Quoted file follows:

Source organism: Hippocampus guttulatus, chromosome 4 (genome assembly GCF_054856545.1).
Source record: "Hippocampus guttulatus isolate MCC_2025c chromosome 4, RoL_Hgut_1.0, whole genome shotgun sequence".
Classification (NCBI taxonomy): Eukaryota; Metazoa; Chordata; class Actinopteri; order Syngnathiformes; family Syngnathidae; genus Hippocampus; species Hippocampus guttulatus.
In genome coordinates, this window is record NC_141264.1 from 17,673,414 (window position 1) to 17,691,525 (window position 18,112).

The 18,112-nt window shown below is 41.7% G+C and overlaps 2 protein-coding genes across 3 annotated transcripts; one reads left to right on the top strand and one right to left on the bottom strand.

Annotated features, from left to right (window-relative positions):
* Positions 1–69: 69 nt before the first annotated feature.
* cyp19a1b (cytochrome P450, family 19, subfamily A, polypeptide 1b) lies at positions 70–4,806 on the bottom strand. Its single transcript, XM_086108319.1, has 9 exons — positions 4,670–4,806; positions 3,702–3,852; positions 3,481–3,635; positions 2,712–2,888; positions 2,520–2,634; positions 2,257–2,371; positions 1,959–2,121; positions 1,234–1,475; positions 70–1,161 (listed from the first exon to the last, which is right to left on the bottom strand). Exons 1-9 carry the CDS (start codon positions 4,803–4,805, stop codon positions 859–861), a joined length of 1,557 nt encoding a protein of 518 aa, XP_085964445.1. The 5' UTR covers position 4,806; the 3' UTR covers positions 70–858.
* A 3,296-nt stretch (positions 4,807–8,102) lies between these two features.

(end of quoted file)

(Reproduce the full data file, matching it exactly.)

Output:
Source organism: Hippocampus guttulatus, chromosome 4 (genome assembly GCF_054856545.1).
Source record: "Hippocampus guttulatus isolate MCC_2025c chromosome 4, RoL_Hgut_1.0, whole genome shotgun sequence".
Classification (NCBI taxonomy): Eukaryota; Metazoa; Chordata; class Actinopteri; order Syngnathiformes; family Syngnathidae; genus Hippocampus; species Hippocampus guttulatus.
In genome coordinates, this window is record NC_141264.1 from 17,673,414 (window position 1) to 17,691,525 (window position 18,112).

The 18,112-nt window shown below is 41.7% G+C and overlaps 2 protein-coding genes across 3 annotated transcripts; one reads left to right on the top strand and one right to left on the bottom strand.

Annotated features, from left to right (window-relative positions):
* Positions 1–69: 69 nt before the first annotated feature.
* cyp19a1b (cytochrome P450, family 19, subfamily A, polypeptide 1b) lies at positions 70–4,806 on the bottom strand. Its single transcript, XM_086108319.1, has 9 exons — positions 4,670–4,806; positions 3,702–3,852; positions 3,481–3,635; positions 2,712–2,888; positions 2,520–2,634; positions 2,257–2,371; positions 1,959–2,121; positions 1,234–1,475; positions 70–1,161 (listed from the first exon to the last, which is right to left on the bottom strand). Exons 1-9 carry the CDS (start codon positions 4,803–4,805, stop codon positions 859–861), a joined length of 1,557 nt encoding a protein of 518 aa, XP_085964445.1. The 5' UTR covers position 4,806; the 3' UTR covers positions 70–858.
* A 3,296-nt stretch (positions 4,807–8,102) lies between these two features.